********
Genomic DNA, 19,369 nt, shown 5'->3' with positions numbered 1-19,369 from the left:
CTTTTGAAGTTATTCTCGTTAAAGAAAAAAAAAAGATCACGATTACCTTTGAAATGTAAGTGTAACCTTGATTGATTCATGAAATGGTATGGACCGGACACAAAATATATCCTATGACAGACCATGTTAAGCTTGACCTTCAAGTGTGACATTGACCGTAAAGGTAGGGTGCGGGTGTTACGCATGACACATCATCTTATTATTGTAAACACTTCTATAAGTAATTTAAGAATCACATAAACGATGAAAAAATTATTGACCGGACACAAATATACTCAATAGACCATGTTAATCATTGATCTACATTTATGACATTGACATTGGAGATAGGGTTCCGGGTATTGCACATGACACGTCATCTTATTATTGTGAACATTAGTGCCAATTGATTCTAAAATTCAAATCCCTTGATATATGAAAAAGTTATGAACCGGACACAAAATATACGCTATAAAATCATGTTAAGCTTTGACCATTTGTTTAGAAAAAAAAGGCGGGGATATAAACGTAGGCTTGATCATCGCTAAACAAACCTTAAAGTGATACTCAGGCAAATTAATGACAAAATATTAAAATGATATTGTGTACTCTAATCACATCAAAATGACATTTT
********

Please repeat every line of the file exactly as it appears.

Genomic DNA, 19,369 nt, shown 5'->3' with positions numbered 1-19,369 from the left:
CTTTTGAAGTTATTCTCGTTAAAGAAAAAAAAAAGATCACGATTACCTTTGAAATGTAAGTGTAACCTTGATTGATTCATGAAATGGTATGGACCGGACACAAAATATATCCTATGACAGACCATGTTAAGCTTGACCTTCAAGTGTGACATTGACCGTAAAGGTAGGGTGCGGGTGTTACGCATGACACATCATCTTATTATTGTAAACACTTCTATAAGTAATTTAAGAATCACATAAACGATGAAAAAATTATTGACCGGACACAAATATACTCAATAGACCATGTTAATCATTGATCTACATTTATGACATTGACATTGGAGATAGGGTTCCGGGTATTGCACATGACACGTCATCTTATTATTGTGAACATTAGTGCCAATTGATTCTAAAATTCAAATCCCTTGATATATGAAAAAGTTATGAACCGGACACAAAATATACGCTATAAAATCATGTTAAGCTTTGACCATTTGTTTAGAAAAAAAAGGCGGGGATATAAACGTAGGCTTGATCATCGCTAAACAAACCTTAAAGTGATACTCAGGCAAATTAATGACAAAATATTAAAATGATATTGTGTACTCTAATCACATCAAAATGACATTTT